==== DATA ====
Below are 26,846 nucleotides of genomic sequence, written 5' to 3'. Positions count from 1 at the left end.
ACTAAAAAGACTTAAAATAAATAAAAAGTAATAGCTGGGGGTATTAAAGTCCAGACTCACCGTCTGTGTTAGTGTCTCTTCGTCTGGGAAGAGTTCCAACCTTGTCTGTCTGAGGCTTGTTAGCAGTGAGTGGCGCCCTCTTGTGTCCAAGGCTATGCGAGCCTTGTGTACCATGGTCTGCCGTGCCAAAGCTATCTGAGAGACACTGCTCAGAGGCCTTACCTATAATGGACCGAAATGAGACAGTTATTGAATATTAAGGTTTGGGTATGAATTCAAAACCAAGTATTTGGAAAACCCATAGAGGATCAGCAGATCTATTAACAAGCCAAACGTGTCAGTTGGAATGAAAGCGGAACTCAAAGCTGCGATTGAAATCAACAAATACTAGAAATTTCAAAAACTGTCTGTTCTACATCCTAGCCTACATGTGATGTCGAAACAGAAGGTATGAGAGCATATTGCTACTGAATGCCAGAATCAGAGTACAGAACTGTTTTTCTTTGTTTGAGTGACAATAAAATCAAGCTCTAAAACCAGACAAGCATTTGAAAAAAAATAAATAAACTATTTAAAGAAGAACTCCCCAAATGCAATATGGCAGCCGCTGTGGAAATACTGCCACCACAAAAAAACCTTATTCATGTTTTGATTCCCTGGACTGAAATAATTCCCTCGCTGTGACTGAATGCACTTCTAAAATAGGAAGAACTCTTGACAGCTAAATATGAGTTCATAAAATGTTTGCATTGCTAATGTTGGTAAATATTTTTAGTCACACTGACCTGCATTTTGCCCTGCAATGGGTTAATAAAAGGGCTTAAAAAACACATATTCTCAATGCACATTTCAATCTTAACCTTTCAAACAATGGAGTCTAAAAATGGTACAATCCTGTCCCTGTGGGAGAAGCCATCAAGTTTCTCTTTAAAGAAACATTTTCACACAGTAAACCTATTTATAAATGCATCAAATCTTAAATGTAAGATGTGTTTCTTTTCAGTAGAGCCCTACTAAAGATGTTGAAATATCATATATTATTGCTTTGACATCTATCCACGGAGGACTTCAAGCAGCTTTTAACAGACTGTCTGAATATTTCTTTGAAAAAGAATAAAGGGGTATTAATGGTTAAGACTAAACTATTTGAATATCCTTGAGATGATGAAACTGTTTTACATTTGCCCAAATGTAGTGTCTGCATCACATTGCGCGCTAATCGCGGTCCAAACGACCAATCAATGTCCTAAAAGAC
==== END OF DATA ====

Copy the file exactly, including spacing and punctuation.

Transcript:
Below are 26,846 nucleotides of genomic sequence, written 5' to 3'. Positions count from 1 at the left end.
ACTAAAAAGACTTAAAATAAATAAAAAGTAATAGCTGGGGGTATTAAAGTCCAGACTCACCGTCTGTGTTAGTGTCTCTTCGTCTGGGAAGAGTTCCAACCTTGTCTGTCTGAGGCTTGTTAGCAGTGAGTGGCGCCCTCTTGTGTCCAAGGCTATGCGAGCCTTGTGTACCATGGTCTGCCGTGCCAAAGCTATCTGAGAGACACTGCTCAGAGGCCTTACCTATAATGGACCGAAATGAGACAGTTATTGAATATTAAGGTTTGGGTATGAATTCAAAACCAAGTATTTGGAAAACCCATAGAGGATCAGCAGATCTATTAACAAGCCAAACGTGTCAGTTGGAATGAAAGCGGAACTCAAAGCTGCGATTGAAATCAACAAATACTAGAAATTTCAAAAACTGTCTGTTCTACATCCTAGCCTACATGTGATGTCGAAACAGAAGGTATGAGAGCATATTGCTACTGAATGCCAGAATCAGAGTACAGAACTGTTTTTCTTTGTTTGAGTGACAATAAAATCAAGCTCTAAAACCAGACAAGCATTTGAAAAAAAATAAATAAACTATTTAAAGAAGAACTCCCCAAATGCAATATGGCAGCCGCTGTGGAAATACTGCCACCACAAAAAAACCTTATTCATGTTTTGATTCCCTGGACTGAAATAATTCCCTCGCTGTGACTGAATGCACTTCTAAAATAGGAAGAACTCTTGACAGCTAAATATGAGTTCATAAAATGTTTGCATTGCTAATGTTGGTAAATATTTTTAGTCACACTGACCTGCATTTTGCCCTGCAATGGGTTAATAAAAGGGCTTAAAAAACACATATTCTCAATGCACATTTCAATCTTAACCTTTCAAACAATGGAGTCTAAAAATGGTACAATCCTGTCCCTGTGGGAGAAGCCATCAAGTTTCTCTTTAAAGAAACATTTTCACACAGTAAACCTATTTATAAATGCATCAAATCTTAAATGTAAGATGTGTTTCTTTTCAGTAGAGCCCTACTAAAGATGTTGAAATATCATATATTATTGCTTTGACATCTATCCACGGAGGACTTCAAGCAGCTTTTAACAGACTGTCTGAATATTTCTTTGAAAAAGAATAAAGGGGTATTAATGGTTAAGACTAAACTATTTGAATATCCTTGAGATGATGAAACTGTTTTACATTTGCCCAAATGTAGTGTCTGCATCACATTGCGCGCTAATCGCGGTCCAAACGACCAATCAATGTCCTAAAAGAC